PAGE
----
Feature Article: Thrive In Today's Grocery POS Vertical
By Mike Monocello, Business Solutions magazine.
MarketMaster is an ISV (independent software vendor) that creates software for grocery stores. More specifically, the ISV's software provides functionality for all areas of a grocery store — grocery POS/checkout lanes, inventory, receiving docks, back office (pricing, balancing, profitability functionality), and everything else in between. Based on the first two quarters of 2011, the ISV, with yearly revenues around the $3.5M dollar mark, is projecting 30% growth on the year. According to Chuck Moeller, CEO, and Kristen Emerson, CFO of MarketMaster, their company's recent success can be attributed to two things — taking their grocery POS solutions to new countries and strategically and quickly adding software eatures that match the needs of their domestic customers.
Ask Moeller why he's looking to grow his business in areas like South America and the Caribbean, and his answer is simple: "The grocery POS business is better in South America than it is in the United States." Indeed, the ISV says his success abroad has been the most significant reason for his company's recent growth. Of course, one cannot simply set up shop in a new country and begin having success. Moeller explains that there have been many hurdles that stood in the way of his success. For example, Emerson explains that you need to spend time learning the idiosyncrasies of the new market. In MarketMaster's case, the ISV has looked to recruit resellers in those countries and then leverage the knowledge its dealer partners have.
Moeller adds that you must be open to making changes to your product if you're an ISV. If you're a VAR, you'll want to ensure that you're working with an ISV that's willing to make adjustments to its products. Oftentimes, Moeller says, there are subtle changes that make a big difference. "We spell ‘check' one way and Canadians spell it ‘cheque,'" he says. "You need to be willing to make those changes if you want any chance at success. Beyond that, it's very important that your attitude and business processes also accommodate the uniqueness of the countries and culture in which you want to do business."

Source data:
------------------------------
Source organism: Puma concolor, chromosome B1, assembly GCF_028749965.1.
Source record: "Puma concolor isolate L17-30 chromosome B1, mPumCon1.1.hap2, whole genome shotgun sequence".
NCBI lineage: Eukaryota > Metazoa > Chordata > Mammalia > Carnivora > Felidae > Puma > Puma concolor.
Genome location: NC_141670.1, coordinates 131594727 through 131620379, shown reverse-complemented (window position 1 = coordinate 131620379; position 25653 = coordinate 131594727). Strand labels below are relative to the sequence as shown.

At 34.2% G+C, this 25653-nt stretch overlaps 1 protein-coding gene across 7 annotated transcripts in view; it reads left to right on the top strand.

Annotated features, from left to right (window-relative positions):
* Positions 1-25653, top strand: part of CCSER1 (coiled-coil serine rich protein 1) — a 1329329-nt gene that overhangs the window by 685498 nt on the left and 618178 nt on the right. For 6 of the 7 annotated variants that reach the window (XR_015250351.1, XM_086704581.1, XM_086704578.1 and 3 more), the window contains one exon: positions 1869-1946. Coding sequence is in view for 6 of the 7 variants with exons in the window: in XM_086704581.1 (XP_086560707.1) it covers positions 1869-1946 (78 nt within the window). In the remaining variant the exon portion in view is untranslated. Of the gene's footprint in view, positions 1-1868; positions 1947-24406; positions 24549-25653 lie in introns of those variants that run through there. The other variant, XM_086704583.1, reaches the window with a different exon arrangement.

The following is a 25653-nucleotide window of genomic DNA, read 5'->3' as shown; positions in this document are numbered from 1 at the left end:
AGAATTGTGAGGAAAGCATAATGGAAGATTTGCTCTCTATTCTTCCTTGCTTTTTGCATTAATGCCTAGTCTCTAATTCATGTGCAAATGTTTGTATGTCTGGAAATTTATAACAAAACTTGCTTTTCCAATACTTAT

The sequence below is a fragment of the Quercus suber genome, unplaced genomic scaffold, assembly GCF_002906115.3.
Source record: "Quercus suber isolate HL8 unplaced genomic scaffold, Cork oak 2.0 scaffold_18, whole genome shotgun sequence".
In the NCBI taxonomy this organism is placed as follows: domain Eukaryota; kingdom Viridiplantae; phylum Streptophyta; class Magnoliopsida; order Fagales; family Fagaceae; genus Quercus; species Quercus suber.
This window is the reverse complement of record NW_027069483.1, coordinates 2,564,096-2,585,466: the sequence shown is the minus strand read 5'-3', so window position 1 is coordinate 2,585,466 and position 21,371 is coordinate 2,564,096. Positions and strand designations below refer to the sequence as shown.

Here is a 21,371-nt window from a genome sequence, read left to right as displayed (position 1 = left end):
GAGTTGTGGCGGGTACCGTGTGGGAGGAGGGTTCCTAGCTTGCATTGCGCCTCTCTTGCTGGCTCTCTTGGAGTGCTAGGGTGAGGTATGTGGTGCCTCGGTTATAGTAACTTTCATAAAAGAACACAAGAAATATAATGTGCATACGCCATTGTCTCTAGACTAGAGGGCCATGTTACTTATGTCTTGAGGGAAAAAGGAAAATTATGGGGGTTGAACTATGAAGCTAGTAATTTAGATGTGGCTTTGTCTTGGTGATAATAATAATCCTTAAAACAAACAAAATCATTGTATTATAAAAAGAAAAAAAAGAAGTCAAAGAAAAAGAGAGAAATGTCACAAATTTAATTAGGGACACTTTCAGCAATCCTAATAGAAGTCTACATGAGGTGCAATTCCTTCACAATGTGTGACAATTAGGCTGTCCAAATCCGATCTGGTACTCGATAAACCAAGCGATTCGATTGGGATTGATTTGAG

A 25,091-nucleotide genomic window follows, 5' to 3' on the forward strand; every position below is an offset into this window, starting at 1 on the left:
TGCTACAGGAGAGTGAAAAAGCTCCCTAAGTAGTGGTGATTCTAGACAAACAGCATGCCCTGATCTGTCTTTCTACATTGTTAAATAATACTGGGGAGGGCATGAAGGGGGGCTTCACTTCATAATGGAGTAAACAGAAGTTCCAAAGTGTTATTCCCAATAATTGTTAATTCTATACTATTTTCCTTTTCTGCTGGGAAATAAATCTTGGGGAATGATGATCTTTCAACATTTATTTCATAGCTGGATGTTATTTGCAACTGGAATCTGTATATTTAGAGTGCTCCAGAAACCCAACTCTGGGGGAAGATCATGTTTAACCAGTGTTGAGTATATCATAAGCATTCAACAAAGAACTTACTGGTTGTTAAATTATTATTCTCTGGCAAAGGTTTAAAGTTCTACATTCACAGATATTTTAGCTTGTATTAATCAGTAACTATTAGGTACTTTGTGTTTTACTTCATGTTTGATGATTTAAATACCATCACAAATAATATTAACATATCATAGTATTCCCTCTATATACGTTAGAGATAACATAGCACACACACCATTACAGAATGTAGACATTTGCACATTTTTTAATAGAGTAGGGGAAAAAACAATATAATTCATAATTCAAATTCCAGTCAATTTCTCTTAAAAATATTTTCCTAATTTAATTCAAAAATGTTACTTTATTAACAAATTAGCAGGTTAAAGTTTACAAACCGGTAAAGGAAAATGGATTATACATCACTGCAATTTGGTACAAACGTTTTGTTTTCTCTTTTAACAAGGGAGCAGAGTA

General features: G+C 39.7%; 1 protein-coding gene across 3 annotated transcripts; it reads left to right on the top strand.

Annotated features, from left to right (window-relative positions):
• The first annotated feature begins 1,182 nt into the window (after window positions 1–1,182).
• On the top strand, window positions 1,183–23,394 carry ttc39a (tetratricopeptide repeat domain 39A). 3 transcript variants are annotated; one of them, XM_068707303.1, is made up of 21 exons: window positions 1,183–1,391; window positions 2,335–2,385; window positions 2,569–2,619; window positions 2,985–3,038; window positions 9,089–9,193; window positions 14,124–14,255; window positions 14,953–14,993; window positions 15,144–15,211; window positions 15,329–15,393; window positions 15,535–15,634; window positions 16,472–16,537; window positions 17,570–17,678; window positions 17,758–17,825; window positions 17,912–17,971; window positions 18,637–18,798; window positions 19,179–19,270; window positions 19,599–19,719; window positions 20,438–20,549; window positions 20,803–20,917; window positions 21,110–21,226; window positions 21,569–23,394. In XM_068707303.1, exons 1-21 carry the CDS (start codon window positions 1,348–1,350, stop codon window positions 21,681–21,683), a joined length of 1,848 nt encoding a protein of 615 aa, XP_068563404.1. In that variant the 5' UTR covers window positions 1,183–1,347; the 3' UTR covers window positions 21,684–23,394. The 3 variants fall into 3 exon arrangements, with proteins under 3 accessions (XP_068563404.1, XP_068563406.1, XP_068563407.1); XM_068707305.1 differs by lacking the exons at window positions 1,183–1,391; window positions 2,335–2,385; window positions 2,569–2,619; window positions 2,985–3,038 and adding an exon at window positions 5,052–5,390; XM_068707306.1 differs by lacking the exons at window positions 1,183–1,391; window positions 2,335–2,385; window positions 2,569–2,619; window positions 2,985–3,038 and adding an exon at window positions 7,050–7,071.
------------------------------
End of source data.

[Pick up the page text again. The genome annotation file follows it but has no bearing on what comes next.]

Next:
From a support standpoint, Emerson says there have been occasions where it's been difficult connecting to a customer via Internet for support. "We've had some customers that don't have any Internet connection," she says. "It's gotten better in recent years as quality, lowercost Internet connections have become more readily available, but there still are some places where people don't have the most up-to-date communications infrastructure."
Another difference in countries/islands that's becoming more prevalent has to do with the tax reporting capabilities of the grocery POS software being used. For instance, Puerto Rico is in the process of mandating that grocery stores have a direct connection to its tax offices to report all taxable sales and curb tax evasion. An ISV must be able to accommodate these regulations if it wants to have a chance of success in those markets.
Finally, Moeller mentions a difference he's noticed in these new markets — many VARs selling the same products. While market saturation can also be found in the United States, the ISV says it is more common in these smaller countries. MarketMaster's go-to-market strategy in these countries is to select one partner per territory to avoid creating a competitive environment rife with price cutting. The result has been a reseller network not competing with one another and therefore keeping prices at a consistent level.